Many of us appreciate the value of setting and working towards S.M.A.R.T. goals. S.M.A.R.T. goals are generally considered those that are:
S - Specific M - Measurable
A - Achievable (or Attainable)
R - Reachable (or Realistic)
T - Time sensitive
The S.M.A.R.T. approach is now used in nonprofit and for-profit settings typically around performance expectations. For example, in the banking world - at least back when I was in it - these were called compliance covenants. They would spell out revenue, expense and other operational targets that were to be met. The borrower needed to achieve these or the loan could be called in.
In nonprofit settings, S.M.A.R.T. is often used to drive programmatic goals. For example, Teens Run Westchester, a non profit I'm involved in, leans heavily on this concept. We utilize it in connection with long distance running benchmarks to demonstrate goal setting in everyday life. Finally, many of us know that S.M.A.R.T goals can be part of what we, as well as well as our grantors, use to evaluate the efficacy of our work.
When I moved from the corporate world to the nonprofit arena 13 years ago, I was glad to see this. As I've noted in other posts, moving stories of our missions help to engage key audiences, however, measurable results are essential to long term sustainability.
I've had the good fortune of working with organizations that produced results that fit the S.M.A.R.T model. At the same time, I've had the experience of working with some where measuring results wasn't a focus. Conversely, I've also been in situations where the need for measurable data became the focal point of the organization's work - S.M.A.R.T. gone to the wrong extreme.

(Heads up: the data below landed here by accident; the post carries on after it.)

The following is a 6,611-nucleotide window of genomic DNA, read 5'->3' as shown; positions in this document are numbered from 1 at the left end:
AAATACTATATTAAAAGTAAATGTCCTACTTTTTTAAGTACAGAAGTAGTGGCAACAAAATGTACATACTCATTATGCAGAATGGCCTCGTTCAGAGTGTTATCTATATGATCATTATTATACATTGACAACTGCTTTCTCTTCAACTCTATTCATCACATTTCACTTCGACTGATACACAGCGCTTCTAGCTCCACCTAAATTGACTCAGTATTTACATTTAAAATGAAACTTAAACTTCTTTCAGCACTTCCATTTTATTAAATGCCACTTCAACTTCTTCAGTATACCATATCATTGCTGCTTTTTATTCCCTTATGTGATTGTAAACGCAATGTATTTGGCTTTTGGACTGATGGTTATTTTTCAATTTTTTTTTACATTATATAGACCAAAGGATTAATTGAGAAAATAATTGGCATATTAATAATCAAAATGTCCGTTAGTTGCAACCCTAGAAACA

While I'm in total agreement with the need for measured accountability, it's essential that we not lose sight of "why we do what we do." Next time you're setting your goals, make sure they stack up to another view of S.M.A.R.T., ask:
S - Special. Are your goals special - an inspiring vision of what the world can be if you achieve them? Do they motivate and excite your volunteers, staff, leaders and everyone that's connected with your work?
M - Meaningful. Are you going beyond the numbers (in driving for quantity, don't lose sight of delivering quality) and targeting impact that makes a real difference in the lives of individuals and families that benefit from your work?
A - Aspirational. Do your goals speak to you and your organization always striving to be better and delivering on your mission? Are your goals helping you move from acceptable to outstanding delivery?
R - Responsive and Relationship Oriented. Ok, I couldn't decide on just one becuase I like them both! But hey, my blog, my rules...Do your goals your allow your organization to be flexible and responsive to those you serve? Is your organization building relationships - and most importantly - the right ones with key volunteers, donors, community members and partners?
T - Truth and Authenticity. These are the cornerstones of every good business - for profit and nonprofit. Whether you're talking about the execution of your programs, or the quality of your leadership, how you show up every day matters. Are you and your team going through the motions or authentically engaged in excellence? Hopefully the latter.
I hope these questions and suggestions get you thinking and planning in some new ways as we head into 2015. With attention and focus, they can help to make you and your organization extra - or even Super SMART.
Robert Grabel is the President of Nonprofit Now! You can find his posts here and at www.robertgrabel.com